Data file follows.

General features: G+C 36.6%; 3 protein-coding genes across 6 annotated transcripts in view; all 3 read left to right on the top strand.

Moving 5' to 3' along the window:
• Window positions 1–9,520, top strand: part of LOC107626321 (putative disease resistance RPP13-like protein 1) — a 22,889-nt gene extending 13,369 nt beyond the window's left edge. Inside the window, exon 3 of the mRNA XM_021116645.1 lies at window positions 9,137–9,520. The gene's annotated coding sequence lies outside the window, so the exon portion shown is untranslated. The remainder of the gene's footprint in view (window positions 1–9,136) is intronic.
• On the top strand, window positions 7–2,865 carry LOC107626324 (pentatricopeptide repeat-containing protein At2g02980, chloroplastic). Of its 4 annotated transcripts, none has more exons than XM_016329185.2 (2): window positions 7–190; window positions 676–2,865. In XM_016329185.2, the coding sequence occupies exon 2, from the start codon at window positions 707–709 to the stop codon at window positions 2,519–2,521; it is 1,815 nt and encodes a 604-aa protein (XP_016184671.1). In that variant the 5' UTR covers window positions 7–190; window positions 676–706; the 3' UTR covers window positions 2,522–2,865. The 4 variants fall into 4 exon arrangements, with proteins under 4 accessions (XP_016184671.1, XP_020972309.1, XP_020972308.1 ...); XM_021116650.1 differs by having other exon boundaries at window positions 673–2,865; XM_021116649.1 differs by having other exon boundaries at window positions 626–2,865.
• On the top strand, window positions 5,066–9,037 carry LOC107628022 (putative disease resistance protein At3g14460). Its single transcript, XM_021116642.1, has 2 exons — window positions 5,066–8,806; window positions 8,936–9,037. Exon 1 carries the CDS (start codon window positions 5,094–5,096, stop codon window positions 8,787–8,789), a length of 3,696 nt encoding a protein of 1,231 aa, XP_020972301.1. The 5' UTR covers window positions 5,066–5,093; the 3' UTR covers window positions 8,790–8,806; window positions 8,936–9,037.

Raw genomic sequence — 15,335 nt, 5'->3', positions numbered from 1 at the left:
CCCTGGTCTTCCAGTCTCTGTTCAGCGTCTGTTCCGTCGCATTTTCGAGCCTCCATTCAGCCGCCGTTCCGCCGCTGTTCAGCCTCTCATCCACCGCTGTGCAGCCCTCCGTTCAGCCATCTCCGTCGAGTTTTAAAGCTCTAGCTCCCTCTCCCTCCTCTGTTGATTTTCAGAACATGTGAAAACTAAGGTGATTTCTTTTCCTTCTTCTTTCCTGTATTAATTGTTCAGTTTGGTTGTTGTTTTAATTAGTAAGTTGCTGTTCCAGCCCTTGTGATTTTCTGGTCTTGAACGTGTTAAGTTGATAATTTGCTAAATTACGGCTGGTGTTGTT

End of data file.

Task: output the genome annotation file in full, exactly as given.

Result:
General features: G+C 36.6%; 3 protein-coding genes across 6 annotated transcripts in view; all 3 read left to right on the top strand.

Moving 5' to 3' along the window:
• Window positions 1–9,520, top strand: part of LOC107626321 (putative disease resistance RPP13-like protein 1) — a 22,889-nt gene extending 13,369 nt beyond the window's left edge. Inside the window, exon 3 of the mRNA XM_021116645.1 lies at window positions 9,137–9,520. The gene's annotated coding sequence lies outside the window, so the exon portion shown is untranslated. The remainder of the gene's footprint in view (window positions 1–9,136) is intronic.
• On the top strand, window positions 7–2,865 carry LOC107626324 (pentatricopeptide repeat-containing protein At2g02980, chloroplastic). Of its 4 annotated transcripts, none has more exons than XM_016329185.2 (2): window positions 7–190; window positions 676–2,865. In XM_016329185.2, the coding sequence occupies exon 2, from the start codon at window positions 707–709 to the stop codon at window positions 2,519–2,521; it is 1,815 nt and encodes a 604-aa protein (XP_016184671.1). In that variant the 5' UTR covers window positions 7–190; window positions 676–706; the 3' UTR covers window positions 2,522–2,865. The 4 variants fall into 4 exon arrangements, with proteins under 4 accessions (XP_016184671.1, XP_020972309.1, XP_020972308.1 ...); XM_021116650.1 differs by having other exon boundaries at window positions 673–2,865; XM_021116649.1 differs by having other exon boundaries at window positions 626–2,865.
• On the top strand, window positions 5,066–9,037 carry LOC107628022 (putative disease resistance protein At3g14460). Its single transcript, XM_021116642.1, has 2 exons — window positions 5,066–8,806; window positions 8,936–9,037. Exon 1 carries the CDS (start codon window positions 5,094–5,096, stop codon window positions 8,787–8,789), a length of 3,696 nt encoding a protein of 1,231 aa, XP_020972301.1. The 5' UTR covers window positions 5,066–5,093; the 3' UTR covers window positions 8,790–8,806; window positions 8,936–9,037.

Raw genomic sequence — 15,335 nt, 5'->3', positions numbered from 1 at the left:
CCCTGGTCTTCCAGTCTCTGTTCAGCGTCTGTTCCGTCGCATTTTCGAGCCTCCATTCAGCCGCCGTTCCGCCGCTGTTCAGCCTCTCATCCACCGCTGTGCAGCCCTCCGTTCAGCCATCTCCGTCGAGTTTTAAAGCTCTAGCTCCCTCTCCCTCCTCTGTTGATTTTCAGAACATGTGAAAACTAAGGTGATTTCTTTTCCTTCTTCTTTCCTGTATTAATTGTTCAGTTTGGTTGTTGTTTTAATTAGTAAGTTGCTGTTCCAGCCCTTGTGATTTTCTGGTCTTGAACGTGTTAAGTTGATAATTTGCTAAATTACGGCTGGTGTTGTT